I had really been looking forward to playing Deformers, the multiplayer arena combat game from developer Ready at Dawn (The Order: 1886). After following it’s development for nearly a year, I was pretty excited by the time the open beta rolled around. Unfortunately, it didn’t work on my machine at all. Still, it’s tricky accounting for every combination of components in a PC, and I had no doubt that it would be fixed by the games’ release date three weeks later. During that time there was a major mix-up, where Gamestop accidentally leaked promotional codes meant for employees to the general public. But launch came and went on April 21st regardless, with opinion of the game being positive overall. In the days following release, however, conversation surrounding the game turned sour. Of 101 reviews (as of the time of writing) on Steam, only 31% are positive. Complaints centre around the $30/€35 price tag, the lack of an option to play against AI opponents, and the exceedingly small playerbase, an issue that’s compounded by the first two problems. SteamDB states that the most users active at one time was 83, on the day of release. In the last 24 hours there were only 3 concurrent players. These complaints have been echoed by console players, many of whom have voiced the issue on the games’ subreddit.
Once, on the TV show Pretty Little Liars, a woman hacked a police van being used to transport prisoners. By hacking the on-board computer, she took control of the vans’ steering and made it crash. On the same show, one of the main characters hacks a police computer from her laptop via a Bluetooth USB stick. This, needless to say, is not how hacking works. Video games don’t generally approach hacking with the same laissez-faire attitude towards realism, but they haven’t pinned down an accurate representation of hacking that’s engaging and enjoyable either. From the stick-twiddling style employed by the Batman Arkham series to the Sudoku-esque glyph matching in Mass Effect: Andromeda, there are a myriad of different ways to isolate the node and dump ‘em on the other side of the router.
There’s not a lot to Everything, the sandbox game created by David O’Reilly and published by Double Fine Presents, whose description boasts that it “will give you a new perspective on life.”. There’s not much to discuss in terms of the gameplay mechanics, which consist of exploring various macro and microcosms of the universe while inhabiting animals, plants, atoms, shapes, buildings, continents, galaxies and, well, see the title. Each of these can move, make sounds, gather or release more of themselves nearby, and dance. You can find snippets of text uttered by other elements in the landscape, and there are audio recordings by the late philosopher Alan Watts. There’s not much more to it than that. The visuals aren’t breathtaking but are very much suited to the game’s purpose, the score is excellent, and the grainy, lo-fi sound of Alan Watts’ voice smoothly eases you through the entire experience.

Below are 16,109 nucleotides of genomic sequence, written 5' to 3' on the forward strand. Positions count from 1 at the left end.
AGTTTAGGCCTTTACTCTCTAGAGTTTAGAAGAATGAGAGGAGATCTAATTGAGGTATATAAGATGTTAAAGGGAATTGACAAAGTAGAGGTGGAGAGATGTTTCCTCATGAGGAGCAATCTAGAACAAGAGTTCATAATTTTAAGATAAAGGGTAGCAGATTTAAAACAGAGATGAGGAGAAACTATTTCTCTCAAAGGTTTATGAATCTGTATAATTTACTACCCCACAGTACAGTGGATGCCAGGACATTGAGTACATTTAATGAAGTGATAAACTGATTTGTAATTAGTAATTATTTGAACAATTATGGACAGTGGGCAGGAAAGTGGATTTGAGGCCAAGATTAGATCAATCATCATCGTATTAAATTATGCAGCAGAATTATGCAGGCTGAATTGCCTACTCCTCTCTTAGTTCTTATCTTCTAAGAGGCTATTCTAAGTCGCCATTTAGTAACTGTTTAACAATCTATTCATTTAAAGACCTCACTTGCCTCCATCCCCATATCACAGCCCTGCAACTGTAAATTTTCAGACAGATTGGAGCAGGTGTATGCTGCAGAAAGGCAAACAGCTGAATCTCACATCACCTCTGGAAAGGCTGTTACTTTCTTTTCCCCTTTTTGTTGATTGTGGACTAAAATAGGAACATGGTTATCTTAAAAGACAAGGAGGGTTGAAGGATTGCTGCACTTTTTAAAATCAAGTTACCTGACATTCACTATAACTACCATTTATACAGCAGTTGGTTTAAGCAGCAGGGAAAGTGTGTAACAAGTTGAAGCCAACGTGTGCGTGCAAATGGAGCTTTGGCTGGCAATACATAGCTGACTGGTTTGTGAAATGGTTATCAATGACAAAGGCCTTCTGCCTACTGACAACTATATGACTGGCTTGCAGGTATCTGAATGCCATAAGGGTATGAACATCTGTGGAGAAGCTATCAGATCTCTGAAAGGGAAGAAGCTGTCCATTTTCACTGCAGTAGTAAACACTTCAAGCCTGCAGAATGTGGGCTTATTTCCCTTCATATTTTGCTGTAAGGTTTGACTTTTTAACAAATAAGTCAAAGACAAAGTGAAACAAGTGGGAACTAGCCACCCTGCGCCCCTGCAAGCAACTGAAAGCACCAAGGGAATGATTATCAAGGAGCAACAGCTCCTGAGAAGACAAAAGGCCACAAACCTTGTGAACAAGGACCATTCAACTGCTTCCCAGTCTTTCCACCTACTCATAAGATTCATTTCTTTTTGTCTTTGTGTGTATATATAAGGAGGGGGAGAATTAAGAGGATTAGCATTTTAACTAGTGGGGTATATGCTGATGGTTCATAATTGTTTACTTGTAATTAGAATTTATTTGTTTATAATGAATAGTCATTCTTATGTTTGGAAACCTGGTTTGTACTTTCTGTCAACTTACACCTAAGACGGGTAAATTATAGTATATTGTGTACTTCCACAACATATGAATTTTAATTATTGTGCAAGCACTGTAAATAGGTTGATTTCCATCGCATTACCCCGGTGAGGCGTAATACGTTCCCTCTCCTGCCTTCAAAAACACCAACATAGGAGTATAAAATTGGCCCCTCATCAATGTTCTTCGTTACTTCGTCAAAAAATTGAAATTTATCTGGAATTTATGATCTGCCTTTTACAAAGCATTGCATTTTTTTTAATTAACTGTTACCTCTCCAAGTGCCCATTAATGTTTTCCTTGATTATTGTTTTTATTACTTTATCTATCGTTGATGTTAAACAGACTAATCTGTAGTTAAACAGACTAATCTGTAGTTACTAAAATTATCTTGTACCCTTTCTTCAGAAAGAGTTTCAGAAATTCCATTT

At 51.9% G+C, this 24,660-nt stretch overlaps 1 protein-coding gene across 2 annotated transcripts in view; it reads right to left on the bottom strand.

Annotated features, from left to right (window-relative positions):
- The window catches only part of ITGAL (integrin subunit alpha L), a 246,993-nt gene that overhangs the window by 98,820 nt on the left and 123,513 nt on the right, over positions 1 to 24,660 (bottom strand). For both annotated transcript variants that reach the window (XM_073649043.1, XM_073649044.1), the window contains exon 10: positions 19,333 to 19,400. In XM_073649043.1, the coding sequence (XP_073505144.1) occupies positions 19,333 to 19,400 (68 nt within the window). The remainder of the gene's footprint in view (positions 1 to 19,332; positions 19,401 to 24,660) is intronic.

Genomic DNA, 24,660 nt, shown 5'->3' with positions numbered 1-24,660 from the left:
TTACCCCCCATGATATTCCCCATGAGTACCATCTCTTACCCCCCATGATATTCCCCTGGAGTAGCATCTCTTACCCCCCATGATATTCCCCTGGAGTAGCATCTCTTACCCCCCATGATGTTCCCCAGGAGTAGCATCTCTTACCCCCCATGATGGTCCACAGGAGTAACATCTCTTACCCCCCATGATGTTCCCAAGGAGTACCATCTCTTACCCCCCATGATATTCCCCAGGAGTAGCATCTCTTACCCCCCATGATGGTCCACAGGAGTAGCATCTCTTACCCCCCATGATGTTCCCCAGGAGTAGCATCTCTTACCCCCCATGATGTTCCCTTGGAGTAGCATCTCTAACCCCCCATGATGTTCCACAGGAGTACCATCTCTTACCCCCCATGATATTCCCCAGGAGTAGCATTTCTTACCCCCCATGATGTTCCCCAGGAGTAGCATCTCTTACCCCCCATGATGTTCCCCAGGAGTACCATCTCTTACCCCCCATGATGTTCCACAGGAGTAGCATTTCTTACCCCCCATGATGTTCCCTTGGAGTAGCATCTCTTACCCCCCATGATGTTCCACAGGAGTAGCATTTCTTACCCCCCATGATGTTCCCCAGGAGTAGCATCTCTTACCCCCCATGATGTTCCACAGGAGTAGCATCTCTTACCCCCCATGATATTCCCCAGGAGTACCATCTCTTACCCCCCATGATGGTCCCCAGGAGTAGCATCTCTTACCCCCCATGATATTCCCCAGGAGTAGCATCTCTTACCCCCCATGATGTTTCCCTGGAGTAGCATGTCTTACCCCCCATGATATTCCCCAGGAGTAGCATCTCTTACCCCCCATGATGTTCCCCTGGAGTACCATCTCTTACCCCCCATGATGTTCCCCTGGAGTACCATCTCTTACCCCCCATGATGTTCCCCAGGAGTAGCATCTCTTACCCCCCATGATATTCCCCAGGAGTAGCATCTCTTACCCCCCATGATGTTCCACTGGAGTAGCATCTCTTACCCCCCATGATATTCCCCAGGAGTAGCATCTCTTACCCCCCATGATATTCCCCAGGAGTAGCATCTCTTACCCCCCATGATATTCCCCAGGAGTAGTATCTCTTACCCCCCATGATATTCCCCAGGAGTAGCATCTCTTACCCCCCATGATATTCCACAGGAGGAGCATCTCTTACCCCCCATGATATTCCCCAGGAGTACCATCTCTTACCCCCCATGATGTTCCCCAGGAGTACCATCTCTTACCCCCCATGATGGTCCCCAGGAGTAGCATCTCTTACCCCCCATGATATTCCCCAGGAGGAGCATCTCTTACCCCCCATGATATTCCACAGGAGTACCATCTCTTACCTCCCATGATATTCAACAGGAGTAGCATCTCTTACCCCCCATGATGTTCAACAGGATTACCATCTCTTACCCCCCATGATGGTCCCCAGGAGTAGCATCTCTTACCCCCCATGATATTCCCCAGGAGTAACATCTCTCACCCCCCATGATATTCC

If you’re a gamer living in Ireland then chances are you more than likely already know about The R.A.G.E. Operating out of Fade Street in Dublin. They’ve been purveyors of quality vinyls and retro games since 2010, and announced in March that they would be opening a bar/restaurant/arcade called Token in May. While this is great news in itself, it’s also a first for Ireland, so I dropped them a line to see if I could get a few words to mark the occasion. As it turned out they were happy to oblige! The results are below.
Specter Knight could probably use a hug. Among Shovel Knight’s line-up of colourful and goofy bosses, Specter Knight comes off as that stereotypical highschool kid who hangs around the graveyard and contemplates how much everyone else sucks. As it turns out that’s not entirely without reason, as we discover in the aptly titled Shovel Knight: Specter of Torment which was released last week. The second DLC campaign for Shovel Knight, it was released alongside the body swap mode, which allows players to choose the gender and pronouns for several characters in the game.
Shovel Knight is one of (relatively few) Kickstarter games which have enjoyed continued success following their campaign and subsequent release. The first outing by developer Yacht Club Games, it shattered it’s original campaign goal of $75,000 when it launched in March 2013, finishing at an impressive $311,502. It promised a return to the challenging platformer of the NES era, with a lush 8-bit aesthetic to match. Come release day in June of 2014, it was clear that it had delivered. Met with widespread acclaim, it currently averages a Metacritic score of 90/100 across seven consoles. There was little time for the devs to rest on their laurels, however, as every one of the stretch goals they had set were met during the initial campaign.
As a dungeon master it has been a personal goal of mine to forego pen and paper wherever possible. That said, there’s still a folder full of print-outs of my players’ character sheets, maps, helpful parts of the Dungeon Master’s Guide, and cheat sheets which would indicate that, in this pursuit, I have failed. Still though, whenever the opportunity arises to consolidate or digitise the information that’s out there I take it. Queue a sizeable degree of excitement when Wizards of the Coast announced early in March that they would be releasing “an official digital toolset” for use with the current edition of D&D. Today, they announced that the public beta for D&D Beyond was open.